English Preface of Director of Art Center in Providence University
The Critical Art That Comes and Goes in the Smog-- Yuan Hui-Li’s Fiery Ink: Quotidian Smog in Providence University
/Director of Luking Library and Art Center in Providence University, Yushun Elisa Pong
American scientist Rachel Carson's Silent Spring (1962) has been published for 60 years, when she explored the ecological catastrophe of pesticides with a strong sense of justice, defying the threats of groups with huge commercial interests. The birds studied by Ms. Carson were unable to hatch their chicks after eating food containing the poisonous DDT, and their numbers were greatly reduced. The chirp and noise of the birds ceased. “There was a strange stillness,” and “……only silence lay over the fields and woods and marsh,” said Rachel Carson.
“A strange stillness” and “only silence,” these are sensory description of environmental changes by the scientist. Today, the earth is still struggling. The chemical pollutants were not only infiltrating the soil and water, but had already been floating in the air. The scary thing is that air pollution is a public hazard without borders. In Taiwan, we not only produce this pollution ourselves, but also receive the dirty air, known as smog, from China. We may be able to choose our food, but not air.
It is this pervasiveness of air pollution that pushes artist Yuan Hui-Li to present a burning olfactory manifestation through her visual medium.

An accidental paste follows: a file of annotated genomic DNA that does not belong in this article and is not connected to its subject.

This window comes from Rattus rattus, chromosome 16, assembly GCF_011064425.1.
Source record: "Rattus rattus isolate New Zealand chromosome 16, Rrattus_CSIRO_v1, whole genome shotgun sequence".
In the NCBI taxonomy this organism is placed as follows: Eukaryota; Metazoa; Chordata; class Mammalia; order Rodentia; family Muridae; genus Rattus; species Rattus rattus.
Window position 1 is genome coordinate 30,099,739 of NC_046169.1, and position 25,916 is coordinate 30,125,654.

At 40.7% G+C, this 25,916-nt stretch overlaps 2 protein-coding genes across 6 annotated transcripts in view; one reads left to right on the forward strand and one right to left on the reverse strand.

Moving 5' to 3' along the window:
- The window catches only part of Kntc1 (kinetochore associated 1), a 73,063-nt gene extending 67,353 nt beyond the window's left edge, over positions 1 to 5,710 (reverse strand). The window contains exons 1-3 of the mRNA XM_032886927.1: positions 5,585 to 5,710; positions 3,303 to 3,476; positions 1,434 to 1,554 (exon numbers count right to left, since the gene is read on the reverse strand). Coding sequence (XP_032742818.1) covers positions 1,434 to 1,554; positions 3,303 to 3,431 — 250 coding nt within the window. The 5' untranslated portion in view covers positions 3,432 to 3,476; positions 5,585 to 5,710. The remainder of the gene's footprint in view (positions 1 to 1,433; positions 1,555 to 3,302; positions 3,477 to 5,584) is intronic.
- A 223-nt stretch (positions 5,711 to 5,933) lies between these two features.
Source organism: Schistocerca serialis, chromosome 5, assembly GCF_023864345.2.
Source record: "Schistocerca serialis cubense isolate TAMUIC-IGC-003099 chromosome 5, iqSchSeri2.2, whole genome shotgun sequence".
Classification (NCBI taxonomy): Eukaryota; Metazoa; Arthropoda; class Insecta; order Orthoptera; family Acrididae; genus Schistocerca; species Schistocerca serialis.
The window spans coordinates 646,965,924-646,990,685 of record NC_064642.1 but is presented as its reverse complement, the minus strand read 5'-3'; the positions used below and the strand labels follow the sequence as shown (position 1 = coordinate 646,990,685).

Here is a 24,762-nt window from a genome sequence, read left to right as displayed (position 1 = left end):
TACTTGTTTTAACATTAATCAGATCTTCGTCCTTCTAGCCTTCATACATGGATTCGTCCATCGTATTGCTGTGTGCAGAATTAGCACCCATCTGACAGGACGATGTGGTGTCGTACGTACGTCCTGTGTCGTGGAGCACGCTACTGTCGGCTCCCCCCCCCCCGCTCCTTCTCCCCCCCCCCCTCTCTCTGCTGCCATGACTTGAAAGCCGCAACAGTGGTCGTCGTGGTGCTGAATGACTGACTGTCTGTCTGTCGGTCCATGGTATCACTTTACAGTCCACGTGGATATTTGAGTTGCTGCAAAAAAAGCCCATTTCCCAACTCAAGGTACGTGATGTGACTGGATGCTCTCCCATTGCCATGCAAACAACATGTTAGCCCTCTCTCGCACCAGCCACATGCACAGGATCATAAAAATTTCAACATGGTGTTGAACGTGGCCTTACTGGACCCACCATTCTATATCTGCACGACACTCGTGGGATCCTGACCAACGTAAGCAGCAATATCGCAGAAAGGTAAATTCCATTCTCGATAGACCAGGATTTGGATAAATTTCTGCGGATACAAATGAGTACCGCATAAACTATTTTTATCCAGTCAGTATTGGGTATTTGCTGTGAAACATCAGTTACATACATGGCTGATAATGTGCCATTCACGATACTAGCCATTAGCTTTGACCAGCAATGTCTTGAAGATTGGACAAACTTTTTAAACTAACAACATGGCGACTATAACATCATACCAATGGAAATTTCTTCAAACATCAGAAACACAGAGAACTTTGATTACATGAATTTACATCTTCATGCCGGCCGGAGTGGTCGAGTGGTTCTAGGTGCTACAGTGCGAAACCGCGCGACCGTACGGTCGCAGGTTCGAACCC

Art is an expression mode of human senses. Vision and hearing have always been in a dominant position. Smell, taste and touch certainly have their own professional "taste" development, but after all, there is still a slight gap with the artistic orientation that carries certain spiritual ideas or values. However, human five senses synesthesia or mutual influence is a kind of nature. After all, we are an individual with integrity, and somatosensory is often in a sensitive state that affects the whole body. As keen as artists, it is more likely for them to transform a single perception into the expression of another perception. They are often "alive" both in the distinct and integrated sensory states.
Because she was once shocked by the choking smell of smog, artist Yuan Hui-Li's two-dimensional "Fiery Ink" work and the installation art that has been extended from it suggest a critical narrative that is transformed into visual expression through olfactory perception. The saying of "Fiery Ink" indicates that the artist takes the charcoal ash from the burning rice paper and then presses it back to the rice paper in order to express the dry and choking feeling in her breath. At the same time, she is also showing a subversive approach to traditional ink painting by way of shaping the classic masterpieces of ancient Chinese ink painting, and working hard for the concept that art should respond to contemporary life situations. In this way, she interprets the air pollution crisis of the contemporary human environment, and tries to establish a new expression vocabulary in the context of the ink painting tradition - all aspects of which have given us great inspiration!
However, even if the "anti" aesthetics are like this, we still see a kind of beauty that is hard to give up in Yuan Hui-Li's sincere effort. From the stimulation of smell, the reflection of ideas, the practice of touch and body movement, to the presentation of vision, the whole-hearted dialectics based on a certain traditional culture was born. Providence University Art Center is honored to provide a historical witness to this exhibition!